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June 26, 1963 - Image 2

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Michigan Daily, 1963-06-26

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Seventy-Third Year
EDITED AND MANAGED BY STUDENTS OF THE UNIVERSITY OF MICHIGAN
w -. UNDER AUTHORITY OF BOARD IN CONTROL OF STUDENT PUBLICATIONS
Where Opinions Are Free STUDENT PUBLICATIONS BLDG., ANN ARBOR, Mic., PHONE NO 2-3241
Truth Will Prevail,
Editorials printed in The Michigan Daily express the individual opinions of staff writers
or the editors. This must be noted in all reprints.

TODAY AND TOMORROW:
Civil Rights Movemen
At Point of No Returi

AY, JUNE 26, 1963

NIGHT EDITOR: ANDREW ORLIN

Negro Success Hinges
On Unity, Determination

THE UNITED STATES is, at the present
time, in the midst of a civil war.
On one side stands the American Negro who
desires the civil rights which for so long have
been denied to him. Opposing him are South-
ern racists and Northern bigots who desire,
at a minimum, the maintenance of the status
quo.
Although federal troops have and will be
used in this battle, they will not in the end
be the decisive factor. Whether or not the
Negro achieves citizenship in this country will
depend on the Negro himself.

are allowed to attend Cent
while most Negro childreng
and cannot attend school b
work to help support their f
the Negro advance out of t
better educational opportuniti
How can the Negro spare
to school without raising his
And to complete the circle, h
better job without more edu
The Negro can\ expect ve
aid from outside quarters. Ti
ment will, as it has been in th

The Negro population must form itself into from pushing too strenuousl
an effective army to fight for wh*t it right- pediency and because of acti
fully deserves. Already, the Negro has shown At the cost of nearly $5 mi
a willingness to use all effective means at his dith is now attending "Ole M
disposal in this war. for freedom. in the right direction, but o
and gradual one. The plight<
THE FIGHT both in the North and in the Negro has been scarcely impr
South is indeed a war, in the most literal The lessons, of Birmingh
sense of the word. For the concept of Negro Oxford as well as New Rochel
equality is one which is too radical to. be won will have to be repeated be
without a fierce and bitter fight. substantial gains can be mad
A number of men have died and many more
have gone to prison in behalf of this cause. ORGANIZATION and unity
Undoubtedly, many more will suffer before and maintained among t
the final goal is achieved. tion. By listening to the mode
Since the Southern whites have "law and ment officials, the Negro has
order" on their side and use it to imprison condition much in over a hu
and legally murder Negroes whenever it suits The Negro population pre
their convenience, the Negro must use all economic, political and if n
the methods at his command. bloc of over 19 million. On
The time for waiting and gradualism are numbers in an effective mar
over. Perhaps, at one time these methods to achieve this unity of action
might have been acceptable. But they have that he already has unity of
proved to be futile. Token school integration will be forthcoming.
and. token desegregation of public facilities Negroes have fought and di
have little meaning within the larger frame- country against external foe
work of the problem. crush the type of governmen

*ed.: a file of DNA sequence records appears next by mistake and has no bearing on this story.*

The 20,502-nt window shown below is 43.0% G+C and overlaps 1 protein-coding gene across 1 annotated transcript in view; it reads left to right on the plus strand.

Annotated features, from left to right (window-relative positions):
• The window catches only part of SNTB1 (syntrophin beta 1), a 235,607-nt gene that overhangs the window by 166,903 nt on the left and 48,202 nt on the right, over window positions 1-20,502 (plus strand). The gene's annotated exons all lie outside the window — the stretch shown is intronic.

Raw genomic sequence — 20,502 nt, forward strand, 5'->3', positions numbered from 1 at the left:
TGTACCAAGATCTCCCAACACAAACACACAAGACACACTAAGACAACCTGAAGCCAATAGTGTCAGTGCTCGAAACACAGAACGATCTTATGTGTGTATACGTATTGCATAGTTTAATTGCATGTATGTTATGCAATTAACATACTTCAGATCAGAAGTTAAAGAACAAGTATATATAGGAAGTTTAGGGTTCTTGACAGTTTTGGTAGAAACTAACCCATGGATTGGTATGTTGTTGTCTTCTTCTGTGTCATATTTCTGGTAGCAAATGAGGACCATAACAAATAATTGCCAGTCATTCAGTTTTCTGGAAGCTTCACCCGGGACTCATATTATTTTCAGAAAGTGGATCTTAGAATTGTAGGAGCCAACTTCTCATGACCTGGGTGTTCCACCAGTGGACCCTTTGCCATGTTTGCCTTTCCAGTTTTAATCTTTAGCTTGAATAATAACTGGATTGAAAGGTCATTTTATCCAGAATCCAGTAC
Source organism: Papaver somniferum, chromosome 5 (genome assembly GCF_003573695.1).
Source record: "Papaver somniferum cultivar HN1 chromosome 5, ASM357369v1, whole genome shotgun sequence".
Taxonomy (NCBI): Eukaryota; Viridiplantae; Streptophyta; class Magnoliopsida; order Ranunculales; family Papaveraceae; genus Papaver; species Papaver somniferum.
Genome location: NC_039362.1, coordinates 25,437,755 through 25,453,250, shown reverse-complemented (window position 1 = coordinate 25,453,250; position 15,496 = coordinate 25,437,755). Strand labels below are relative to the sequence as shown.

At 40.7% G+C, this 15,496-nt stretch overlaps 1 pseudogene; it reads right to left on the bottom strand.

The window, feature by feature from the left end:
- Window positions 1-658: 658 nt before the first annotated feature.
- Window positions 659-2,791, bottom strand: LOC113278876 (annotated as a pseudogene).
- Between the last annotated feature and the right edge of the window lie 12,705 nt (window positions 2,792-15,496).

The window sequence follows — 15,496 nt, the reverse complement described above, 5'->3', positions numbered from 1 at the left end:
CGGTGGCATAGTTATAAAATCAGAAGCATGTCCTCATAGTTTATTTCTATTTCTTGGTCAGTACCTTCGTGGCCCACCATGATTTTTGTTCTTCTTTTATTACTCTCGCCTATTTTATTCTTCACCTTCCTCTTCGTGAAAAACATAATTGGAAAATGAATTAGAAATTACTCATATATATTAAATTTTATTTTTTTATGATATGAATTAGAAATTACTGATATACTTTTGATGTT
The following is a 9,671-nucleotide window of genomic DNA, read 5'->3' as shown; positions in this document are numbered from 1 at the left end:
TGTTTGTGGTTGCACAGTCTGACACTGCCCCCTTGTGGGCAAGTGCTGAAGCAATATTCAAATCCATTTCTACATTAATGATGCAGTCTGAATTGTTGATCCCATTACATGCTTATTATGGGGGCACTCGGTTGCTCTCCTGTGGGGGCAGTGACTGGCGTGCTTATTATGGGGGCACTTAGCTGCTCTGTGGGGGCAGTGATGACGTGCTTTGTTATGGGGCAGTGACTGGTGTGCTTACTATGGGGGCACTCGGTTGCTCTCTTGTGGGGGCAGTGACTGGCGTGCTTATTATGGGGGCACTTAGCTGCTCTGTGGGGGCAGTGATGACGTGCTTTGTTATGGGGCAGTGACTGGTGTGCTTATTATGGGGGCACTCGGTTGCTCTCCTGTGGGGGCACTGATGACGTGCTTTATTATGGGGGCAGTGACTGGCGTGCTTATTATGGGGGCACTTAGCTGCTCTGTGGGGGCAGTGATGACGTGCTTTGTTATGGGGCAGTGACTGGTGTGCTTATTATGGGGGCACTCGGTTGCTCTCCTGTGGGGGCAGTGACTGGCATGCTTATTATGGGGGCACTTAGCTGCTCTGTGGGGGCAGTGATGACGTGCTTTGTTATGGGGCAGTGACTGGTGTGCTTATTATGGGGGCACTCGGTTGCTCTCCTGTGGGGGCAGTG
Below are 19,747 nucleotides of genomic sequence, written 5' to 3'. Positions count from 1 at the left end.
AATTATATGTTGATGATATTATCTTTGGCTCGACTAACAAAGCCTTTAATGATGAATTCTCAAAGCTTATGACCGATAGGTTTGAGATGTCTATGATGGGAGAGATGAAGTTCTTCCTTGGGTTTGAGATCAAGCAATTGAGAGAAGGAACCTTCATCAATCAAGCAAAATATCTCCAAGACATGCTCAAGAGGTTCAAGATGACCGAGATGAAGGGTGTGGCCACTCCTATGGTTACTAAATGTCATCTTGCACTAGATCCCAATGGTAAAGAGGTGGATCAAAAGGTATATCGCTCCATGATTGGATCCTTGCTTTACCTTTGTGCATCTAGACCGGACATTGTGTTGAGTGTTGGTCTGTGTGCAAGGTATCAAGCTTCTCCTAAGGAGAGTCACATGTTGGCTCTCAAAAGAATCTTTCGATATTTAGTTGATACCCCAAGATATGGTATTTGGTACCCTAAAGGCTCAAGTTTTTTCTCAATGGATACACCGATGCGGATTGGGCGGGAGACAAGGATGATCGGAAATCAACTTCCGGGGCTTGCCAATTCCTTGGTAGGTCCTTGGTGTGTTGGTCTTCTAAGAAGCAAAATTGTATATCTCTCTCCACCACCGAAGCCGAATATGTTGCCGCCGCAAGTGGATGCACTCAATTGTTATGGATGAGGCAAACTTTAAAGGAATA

Now let him fight for what h
HOW IS the goal of equality furthered when for under the constitution aga
fifteen Negro children from fine homes -A
College Is For hinkin

tral High School
grow up in slums
ecause they must
amilies? How can
he slums without
ies?
the time to go
living standard?
how can he get a
ucation?
ry little effective
he federal govern-
he past, be blocked
.y because of ex-
ve opposition.
llion James Meri-
Miss." It is a step
nly a very small
of the Mississippi
oved because of it.
am, Albany and
Lle and Englewood
fore any type of
de.
y must be set up
he Negro popula-
rates and govern-
not improved his
ndred years.
sents a potential
necessary physical
rly by using his
nner can he hope
n-for it is certain
purpose-no gain
lied defending this
s who desired to
nt we live under.
is country stands
inst internal foes.
NDREW ORLIN

By WALTER LIPPMANN
1HE PRESIDENT, as his recent
speeches show, is becoming
more and more deeply engaged in
the cause of equality of rights and
status for the American Negroes.
He is bound to find himself drawn
further into far-flung and as yet
by no means clearly-visible com-
mitments. For historical experi-
ence shows that there is, so to
speak, a point of no return in a
movement for the redress of griev-
ances. That point is where gradual
reform and token appeasement
become suddenly not only insuffi-
cient, but irritating: the long-
standing grievances, which have
been patiently endured, are sud-
denly felt to be intolerable. Then
instead of putting up with a little
done slowly, there is a demand
that much must be done suddenly.
For us, the point of no return
was marked and symbolized in
Birmingham.
After the point of no return has
been passed, events are likely to
take a course which is disconcert-
ing to men ofgood will. As action
is taken to redress the most ugly
grievances, for example discrim-
ination in theuse of public facili-
ties and accommodations, the
sense of grievance does not die
down. On the contrary, it becomes
sharper. Thus, we shall almost
surely see that the administra-
tion's legislative proposals, though
just and essential, will be followed
by more, not less, pressure and
discontent.
* * *
THIS, OF course, is also the
view of the convinced and con-
firmed segregationists, and indeed
of all die-hard conservatives. To
give in a little, say with token in-
tegration, is, they insist, to
strengthen the demand, by feeding
it, for complete integration. The
answer to those who think this
way is that; for a century, their